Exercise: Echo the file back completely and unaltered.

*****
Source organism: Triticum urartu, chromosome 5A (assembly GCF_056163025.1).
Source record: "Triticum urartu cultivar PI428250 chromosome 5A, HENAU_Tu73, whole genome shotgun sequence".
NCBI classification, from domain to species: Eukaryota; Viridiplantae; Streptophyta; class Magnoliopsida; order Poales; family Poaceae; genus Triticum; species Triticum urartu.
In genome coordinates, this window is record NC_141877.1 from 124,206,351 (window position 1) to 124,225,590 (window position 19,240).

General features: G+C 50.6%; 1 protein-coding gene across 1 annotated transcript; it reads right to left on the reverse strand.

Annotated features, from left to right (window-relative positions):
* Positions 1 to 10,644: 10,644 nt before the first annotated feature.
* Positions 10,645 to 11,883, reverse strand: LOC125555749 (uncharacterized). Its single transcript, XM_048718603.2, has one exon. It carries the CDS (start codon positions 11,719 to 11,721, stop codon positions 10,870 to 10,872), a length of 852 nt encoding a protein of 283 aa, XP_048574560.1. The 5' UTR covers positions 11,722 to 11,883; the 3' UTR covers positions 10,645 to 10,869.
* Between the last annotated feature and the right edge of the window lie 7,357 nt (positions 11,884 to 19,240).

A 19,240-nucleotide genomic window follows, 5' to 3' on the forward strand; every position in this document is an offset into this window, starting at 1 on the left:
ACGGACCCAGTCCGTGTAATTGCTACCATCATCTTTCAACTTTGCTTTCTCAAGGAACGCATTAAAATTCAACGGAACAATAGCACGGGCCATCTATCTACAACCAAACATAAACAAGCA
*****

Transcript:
Source organism: Triticum urartu, chromosome 5A (assembly GCF_056163025.1).
Source record: "Triticum urartu cultivar PI428250 chromosome 5A, HENAU_Tu73, whole genome shotgun sequence".
NCBI classification, from domain to species: Eukaryota; Viridiplantae; Streptophyta; class Magnoliopsida; order Poales; family Poaceae; genus Triticum; species Triticum urartu.
In genome coordinates, this window is record NC_141877.1 from 124,206,351 (window position 1) to 124,225,590 (window position 19,240).

General features: G+C 50.6%; 1 protein-coding gene across 1 annotated transcript; it reads right to left on the reverse strand.

Annotated features, from left to right (window-relative positions):
* Positions 1 to 10,644: 10,644 nt before the first annotated feature.
* Positions 10,645 to 11,883, reverse strand: LOC125555749 (uncharacterized). Its single transcript, XM_048718603.2, has one exon. It carries the CDS (start codon positions 11,719 to 11,721, stop codon positions 10,870 to 10,872), a length of 852 nt encoding a protein of 283 aa, XP_048574560.1. The 5' UTR covers positions 11,722 to 11,883; the 3' UTR covers positions 10,645 to 10,869.
* Between the last annotated feature and the right edge of the window lie 7,357 nt (positions 11,884 to 19,240).

A 19,240-nucleotide genomic window follows, 5' to 3' on the forward strand; every position in this document is an offset into this window, starting at 1 on the left:
ACGGACCCAGTCCGTGTAATTGCTACCATCATCTTTCAACTTTGCTTTCTCAAGGAACGCATTAAAATTCAACGGAACAATAGCACGGGCCATCTATCTACAACCAAACATAAACAAGCA